The Economy

Euro Zone 2013: Zero Growth, More Defaults

Standard &spamp; Poor’s cuts its euro-zone GDP forecast for this year and next, and says robust high-yield issuance won’t stop corporate defaults f...
Andrew SawersSeptember 26, 2012

If you were looking for a euro-zone recovery in 2013, forget about it, says ratings agency Standard & Poor’s. Its previous forecast of 0.3% growth in gross domestic product has been cut to exactly zero. Moreover, 2012 is now looking worse, with euro-zone economic activity expected to contract 0.8%, a slightly bigger reduction than S&P’s previous estimate of 0.7%.

Cuts in S&P’s macroeconomic forecasts in the wake of the recent European Central Bank’s announcement to prop up the sovereign bond market seem likely to raise concerns that the agency could downgrade the debt of euro-zone member states as a result. A spokeswoman for S&P says, “[GDP growth] is one of the inputs that’s factored into our ratings not only for sovereigns but also for corporates and banks, but [this is] not a rating action and it doesn’t directly lead to any rating actions.”

S&P’s forecasts are worse than those of the European Central Bank. The midpoints in the ECB’s forecasts, published earlier this month, are for a decline of 0.4% this year but a 0.5% expansion in 2013. S&P’s estimates are also more pessimistic than those of rival agency Moody’s Investors Service, which has penciled in a decline of 0.3% this year but a small pick-up of 1.0% next year.

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S&P acknowledges in its research note that the ECB’s new policy of buying the bonds of the region’s troubled countries, known as outright monetary transactions (OMT), could “ease financial conditions for the member states concerned” but adds that there are still “fundamental issues . . . about exit strategies out of recession.”

Other forecasters were not surprised by S&P’s lower economic-growth forecast. Marie Diron, director of macro forecasting at Oxford Economics, says her firm has been expecting no euro-zone growth for a while. “We are very much on the same page,” she says.

Bank of America Merrill Lynch’s most recent 2013 forecast is a gloomy 0.7% decline, compared with its estimate of analysts’ consensus outlook of 0.2% expansion. It says the reduction will have an effect on the fiscal adjustments made by member states: “We expect the additional tightening to be greater in France, Spain, Italy and the Netherlands,” the bank said in a client note.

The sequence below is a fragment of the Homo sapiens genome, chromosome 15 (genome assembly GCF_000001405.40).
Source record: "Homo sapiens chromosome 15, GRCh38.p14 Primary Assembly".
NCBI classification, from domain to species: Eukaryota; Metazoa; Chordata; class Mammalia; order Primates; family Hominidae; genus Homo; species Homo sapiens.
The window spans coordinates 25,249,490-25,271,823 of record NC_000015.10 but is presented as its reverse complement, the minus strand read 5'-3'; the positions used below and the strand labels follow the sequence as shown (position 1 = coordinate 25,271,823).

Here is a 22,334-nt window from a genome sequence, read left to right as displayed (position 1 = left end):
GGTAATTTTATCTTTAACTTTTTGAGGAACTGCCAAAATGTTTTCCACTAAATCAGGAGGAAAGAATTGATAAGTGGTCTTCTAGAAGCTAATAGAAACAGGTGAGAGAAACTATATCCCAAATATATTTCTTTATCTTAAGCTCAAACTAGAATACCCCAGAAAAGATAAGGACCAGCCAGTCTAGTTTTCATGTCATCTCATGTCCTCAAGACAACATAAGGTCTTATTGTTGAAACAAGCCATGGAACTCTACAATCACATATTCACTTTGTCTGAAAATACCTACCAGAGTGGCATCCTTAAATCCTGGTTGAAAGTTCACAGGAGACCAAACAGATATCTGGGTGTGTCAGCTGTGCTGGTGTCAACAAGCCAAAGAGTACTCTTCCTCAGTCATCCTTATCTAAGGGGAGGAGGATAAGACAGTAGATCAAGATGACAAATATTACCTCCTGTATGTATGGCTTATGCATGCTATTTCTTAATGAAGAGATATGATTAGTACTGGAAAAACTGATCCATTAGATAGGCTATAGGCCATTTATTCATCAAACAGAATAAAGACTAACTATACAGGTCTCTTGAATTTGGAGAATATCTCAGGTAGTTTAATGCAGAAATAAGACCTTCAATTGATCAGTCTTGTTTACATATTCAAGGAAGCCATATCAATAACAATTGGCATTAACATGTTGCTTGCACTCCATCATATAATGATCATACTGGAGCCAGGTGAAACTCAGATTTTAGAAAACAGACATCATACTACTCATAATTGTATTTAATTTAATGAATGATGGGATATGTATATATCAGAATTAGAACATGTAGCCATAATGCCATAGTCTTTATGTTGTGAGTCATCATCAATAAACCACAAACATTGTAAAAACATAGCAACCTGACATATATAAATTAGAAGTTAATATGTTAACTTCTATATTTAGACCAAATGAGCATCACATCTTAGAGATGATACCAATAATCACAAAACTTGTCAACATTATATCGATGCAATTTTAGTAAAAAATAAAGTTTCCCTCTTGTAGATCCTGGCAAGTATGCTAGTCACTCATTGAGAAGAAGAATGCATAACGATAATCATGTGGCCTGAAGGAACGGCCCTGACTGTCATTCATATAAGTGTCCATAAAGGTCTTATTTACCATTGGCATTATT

Bond Defaults on the Ascent
Whatever the exact GDP numbers turn out to be, it’s clear that the economic backdrop has a direct impact on European companies, as default rates have been increasing. A separate S&P report revealed that among a portfolio of speculative-grade companies (rated BB+ or below), the default rate rose to 5.3% at the end of the second quarter, up from 4.7% three months previously. S&P blamed economic and political uncertainty, a deteriorating growth outlook spreading through the core European Union countries, and “a raft of highly vulnerable [leveraged buyouts] approaching debt maturity.”

By the end of June 2013, S&P expects the default rate to rise further, to 6.3%, even though the ECB’s OMT strategy is expected to “support market liquidity and limit the extent of the rise in defaults.” There are other, counterbalancing catalysts, however, that “could result in a more severe and protracted recession in the euro zone and, consequently, a much higher default rate of more than 8%,” says the S&P report.

Paul Watters, head of European corporate research at S&P, agrees that there are implications for Europe’s CFOs. They need to pay ever closer attention to the financial position of key customers and suppliers, he says. On a positive note, some companies have been able to refinance despite a rising default environment. Since the ECB unveiled its OMT strategy on September 6, “the high-yield market has been very much open for business.” There has been some €6 billion of issuance in this market in the past three weeks, a figure that, for Europe, is “substantial,” says Watters. “The ECB may have taken the tail risk off the table and created greater stability in financial markets, so investors have been more willing to put money to work in the high-yield market,” he explains.

However, much of the issuance has been refinancing “legacy” leveraged buyouts, transactions from 2006 to 2008 that were entirely bank-funded. Watters notes that many weaker companies in that bracket “don’t have the credit profile to be able to go to the debt capital markets to refinance their bank debts. It remains the case that those companies are still vulnerable to restructuring as their debt falls due over the next year or two.”

Andrew Sawers is editor of CFO European Briefing, a CFO online publication.